These New ETFs Have Bright Futures Ahead of Them
We’re just over a quarter of the way into 2010, and already 60 new exchange-traded funds (ETFs) have hit the marketplace. That’s about half the number that launched in all of 2009.
Don’t expect this wave to die down anytime soon. There are currently more than 550 additional funds registered with the Securities and Exchange Commission (SEC) waiting their turn for approval.
If these funds make it to the market, it would increase the size of the overall ETF universe by about +70%. Of course, we’ll also lose a few along the way. But for every ETF that dies, three or four more are being born — which points to a wider selection during the next few years.
I’ve included a table of some of the more interesting new funds below:
As I’ve said before, it’s always nice to have more tools in the chest, even if you never have cause to use many of them. Personally, I don’t see myself investing in a corn futures ETF, for example. But it might make sense for somebody else.
In the meantime, small-caps appear to be the flavor of the month. It’s not hard to see why. These up-and-comers typically lead the market coming out of a recession and can deliver impressive, market-beating results. PowerShares, Market Vectors and IndexIQ all seem to have recognized this by welcoming small-caps to their lineups recently.
#-ad_banner-#Investors have apparently been doing their homework. Asset flows into small-cap funds have outpaced those in large-caps by a two-to-one during the past quarter. The newest entrant, Market Vectors Latin America Small-Cap (Nasdaq: LATM), has only gathered a scant $2.5 million, but I suspect it will attract plenty more in the months to come.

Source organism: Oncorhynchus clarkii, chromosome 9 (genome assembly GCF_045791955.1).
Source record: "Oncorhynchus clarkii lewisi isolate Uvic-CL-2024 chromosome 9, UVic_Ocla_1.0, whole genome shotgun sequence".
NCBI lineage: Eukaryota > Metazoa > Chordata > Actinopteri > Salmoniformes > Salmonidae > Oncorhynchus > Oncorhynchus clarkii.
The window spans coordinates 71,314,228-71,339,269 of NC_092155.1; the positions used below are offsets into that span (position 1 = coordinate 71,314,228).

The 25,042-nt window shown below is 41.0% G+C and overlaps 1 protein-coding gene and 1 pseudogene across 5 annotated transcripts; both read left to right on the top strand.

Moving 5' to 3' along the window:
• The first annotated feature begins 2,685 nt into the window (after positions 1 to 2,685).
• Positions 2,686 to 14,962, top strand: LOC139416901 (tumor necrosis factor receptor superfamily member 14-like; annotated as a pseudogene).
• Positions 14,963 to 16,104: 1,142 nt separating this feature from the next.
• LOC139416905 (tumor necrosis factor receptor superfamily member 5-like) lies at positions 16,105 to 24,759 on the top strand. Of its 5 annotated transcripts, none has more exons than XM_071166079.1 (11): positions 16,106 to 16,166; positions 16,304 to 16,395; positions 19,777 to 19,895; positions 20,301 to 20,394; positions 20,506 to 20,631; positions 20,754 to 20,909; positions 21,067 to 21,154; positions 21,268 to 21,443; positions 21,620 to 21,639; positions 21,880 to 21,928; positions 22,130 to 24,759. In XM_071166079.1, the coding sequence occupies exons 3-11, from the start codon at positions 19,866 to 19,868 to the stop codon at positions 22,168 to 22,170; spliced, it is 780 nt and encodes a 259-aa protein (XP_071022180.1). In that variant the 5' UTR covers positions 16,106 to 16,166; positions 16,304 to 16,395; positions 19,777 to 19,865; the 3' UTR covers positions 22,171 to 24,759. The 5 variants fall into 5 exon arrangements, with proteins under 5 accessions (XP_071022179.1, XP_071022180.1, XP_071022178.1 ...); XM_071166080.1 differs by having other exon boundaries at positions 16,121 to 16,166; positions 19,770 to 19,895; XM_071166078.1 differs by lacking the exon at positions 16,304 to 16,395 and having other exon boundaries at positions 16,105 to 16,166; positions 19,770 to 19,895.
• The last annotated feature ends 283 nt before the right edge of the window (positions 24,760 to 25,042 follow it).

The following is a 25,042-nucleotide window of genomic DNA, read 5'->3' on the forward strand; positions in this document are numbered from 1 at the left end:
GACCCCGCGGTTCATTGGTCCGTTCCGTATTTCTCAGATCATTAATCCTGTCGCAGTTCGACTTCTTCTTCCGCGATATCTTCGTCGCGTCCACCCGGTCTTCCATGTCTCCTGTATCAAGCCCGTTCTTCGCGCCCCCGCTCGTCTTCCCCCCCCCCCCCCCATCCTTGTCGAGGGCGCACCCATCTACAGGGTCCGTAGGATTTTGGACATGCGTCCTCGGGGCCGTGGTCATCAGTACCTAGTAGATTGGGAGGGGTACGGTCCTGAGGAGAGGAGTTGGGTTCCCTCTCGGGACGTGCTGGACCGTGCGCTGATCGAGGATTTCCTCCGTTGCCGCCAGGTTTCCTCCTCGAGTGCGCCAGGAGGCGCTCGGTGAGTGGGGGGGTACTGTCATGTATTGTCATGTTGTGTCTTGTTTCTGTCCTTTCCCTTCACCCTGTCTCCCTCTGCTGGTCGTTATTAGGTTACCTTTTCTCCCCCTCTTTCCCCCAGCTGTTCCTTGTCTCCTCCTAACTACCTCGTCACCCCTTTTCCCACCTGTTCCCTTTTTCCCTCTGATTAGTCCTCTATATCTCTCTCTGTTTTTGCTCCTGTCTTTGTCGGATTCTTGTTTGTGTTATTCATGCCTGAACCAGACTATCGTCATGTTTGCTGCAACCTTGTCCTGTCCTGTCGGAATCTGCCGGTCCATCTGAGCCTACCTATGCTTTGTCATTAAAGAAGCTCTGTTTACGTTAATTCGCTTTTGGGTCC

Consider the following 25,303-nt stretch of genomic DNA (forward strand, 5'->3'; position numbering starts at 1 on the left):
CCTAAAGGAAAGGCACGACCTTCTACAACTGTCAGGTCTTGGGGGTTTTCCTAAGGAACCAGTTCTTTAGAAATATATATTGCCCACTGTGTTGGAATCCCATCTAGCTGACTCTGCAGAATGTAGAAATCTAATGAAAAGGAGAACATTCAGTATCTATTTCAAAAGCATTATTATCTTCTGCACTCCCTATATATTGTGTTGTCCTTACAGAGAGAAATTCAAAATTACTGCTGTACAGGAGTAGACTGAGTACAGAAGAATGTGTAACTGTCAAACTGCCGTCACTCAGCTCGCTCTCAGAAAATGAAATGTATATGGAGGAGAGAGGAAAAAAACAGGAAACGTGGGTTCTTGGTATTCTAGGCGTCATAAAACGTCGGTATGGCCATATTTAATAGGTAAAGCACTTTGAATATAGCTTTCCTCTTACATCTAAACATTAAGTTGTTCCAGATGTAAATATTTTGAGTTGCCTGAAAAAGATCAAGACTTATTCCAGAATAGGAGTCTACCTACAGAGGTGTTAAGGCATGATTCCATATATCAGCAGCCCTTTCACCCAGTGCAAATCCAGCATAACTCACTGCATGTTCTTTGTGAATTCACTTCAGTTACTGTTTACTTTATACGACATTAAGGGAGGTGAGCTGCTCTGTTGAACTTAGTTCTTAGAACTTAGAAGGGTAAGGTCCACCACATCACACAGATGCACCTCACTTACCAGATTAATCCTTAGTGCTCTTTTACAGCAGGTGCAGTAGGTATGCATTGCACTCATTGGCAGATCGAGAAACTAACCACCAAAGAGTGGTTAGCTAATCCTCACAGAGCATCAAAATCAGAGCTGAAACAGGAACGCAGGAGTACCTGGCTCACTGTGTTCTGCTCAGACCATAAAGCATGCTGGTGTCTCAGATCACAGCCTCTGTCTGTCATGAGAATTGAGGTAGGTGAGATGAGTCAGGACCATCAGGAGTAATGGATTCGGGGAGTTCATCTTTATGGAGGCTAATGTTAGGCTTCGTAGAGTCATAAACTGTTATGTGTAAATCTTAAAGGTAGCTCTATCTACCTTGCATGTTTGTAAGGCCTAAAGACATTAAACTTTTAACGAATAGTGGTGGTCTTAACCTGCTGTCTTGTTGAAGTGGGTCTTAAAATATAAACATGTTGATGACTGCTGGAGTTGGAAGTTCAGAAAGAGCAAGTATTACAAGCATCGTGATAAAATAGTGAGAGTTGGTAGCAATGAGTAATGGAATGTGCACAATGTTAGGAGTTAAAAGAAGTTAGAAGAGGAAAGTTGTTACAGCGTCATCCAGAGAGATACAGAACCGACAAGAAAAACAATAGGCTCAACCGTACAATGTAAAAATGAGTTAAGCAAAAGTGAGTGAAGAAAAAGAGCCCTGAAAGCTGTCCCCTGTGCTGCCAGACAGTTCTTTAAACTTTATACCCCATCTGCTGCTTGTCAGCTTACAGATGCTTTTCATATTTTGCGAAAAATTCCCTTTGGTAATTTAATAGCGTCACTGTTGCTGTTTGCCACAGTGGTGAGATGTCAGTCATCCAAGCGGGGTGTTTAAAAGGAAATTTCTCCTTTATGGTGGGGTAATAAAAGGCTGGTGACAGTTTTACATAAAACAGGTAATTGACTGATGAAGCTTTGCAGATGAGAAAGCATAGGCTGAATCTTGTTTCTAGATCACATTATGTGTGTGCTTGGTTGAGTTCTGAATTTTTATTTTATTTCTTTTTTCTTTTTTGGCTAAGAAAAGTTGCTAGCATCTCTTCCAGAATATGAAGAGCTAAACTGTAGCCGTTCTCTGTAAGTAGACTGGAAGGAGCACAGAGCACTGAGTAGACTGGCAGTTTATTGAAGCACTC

It’s no secret that Brazil and other Latin American markets have been investment hotspots for much of the past decade. The iShares Brazil (NYSE: EWZ) ETF, for example, delivered a sizzling gain of +283% during the past five years, and that’s after a -54% shellacking in 2008.
But that doesn’t necessarily mean EWZ is the best way to tie your portfolio to this booming country. More than half the fund’s portfolio is sunk in the materials and energy sectors — which means returns are driven more by global commodities prices and demand in China than what’s actually going on within Brazil. Instead, why not look to Market Vectors Brazil Small-Cap ETF (NYSE: BRF)? Its pure-play portfolio is geared towards consumer oriented businesses like Lojas Renner, which owns a chain of 120 upscale department stores.
Action to Take –> I like LATM for the same reasons I like BRF. Small-cap companies in the Latin American region are highly leveraged to positive changes taking place on the ground in promising markets like Brazil and Chile. Low penetration rates for cars, Internet and other products and services leave huge upside as natural resource revenues filter into the hands of middle class Latin American consumers.